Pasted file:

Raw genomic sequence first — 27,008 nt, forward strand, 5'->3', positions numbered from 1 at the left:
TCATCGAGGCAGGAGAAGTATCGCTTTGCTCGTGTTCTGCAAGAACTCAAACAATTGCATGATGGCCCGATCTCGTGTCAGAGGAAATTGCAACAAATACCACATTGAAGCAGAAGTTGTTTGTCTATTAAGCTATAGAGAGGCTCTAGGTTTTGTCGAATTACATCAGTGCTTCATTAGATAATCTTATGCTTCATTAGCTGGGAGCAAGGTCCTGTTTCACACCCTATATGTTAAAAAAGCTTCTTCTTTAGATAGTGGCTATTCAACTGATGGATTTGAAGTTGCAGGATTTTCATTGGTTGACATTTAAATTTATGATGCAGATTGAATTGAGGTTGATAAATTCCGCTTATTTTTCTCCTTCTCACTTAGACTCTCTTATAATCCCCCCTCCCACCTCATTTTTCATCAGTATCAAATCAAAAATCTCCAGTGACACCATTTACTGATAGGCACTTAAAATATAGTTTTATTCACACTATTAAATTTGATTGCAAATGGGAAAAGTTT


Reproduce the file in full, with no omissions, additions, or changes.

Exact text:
Raw genomic sequence first — 27,008 nt, forward strand, 5'->3', positions numbered from 1 at the left:
TCATCGAGGCAGGAGAAGTATCGCTTTGCTCGTGTTCTGCAAGAACTCAAACAATTGCATGATGGCCCGATCTCGTGTCAGAGGAAATTGCAACAAATACCACATTGAAGCAGAAGTTGTTTGTCTATTAAGCTATAGAGAGGCTCTAGGTTTTGTCGAATTACATCAGTGCTTCATTAGATAATCTTATGCTTCATTAGCTGGGAGCAAGGTCCTGTTTCACACCCTATATGTTAAAAAAGCTTCTTCTTTAGATAGTGGCTATTCAACTGATGGATTTGAAGTTGCAGGATTTTCATTGGTTGACATTTAAATTTATGATGCAGATTGAATTGAGGTTGATAAATTCCGCTTATTTTTCTCCTTCTCACTTAGACTCTCTTATAATCCCCCCTCCCACCTCATTTTTCATCAGTATCAAATCAAAAATCTCCAGTGACACCATTTACTGATAGGCACTTAAAATATAGTTTTATTCACACTATTAAATTTGATTGCAAATGGGAAAAGTTT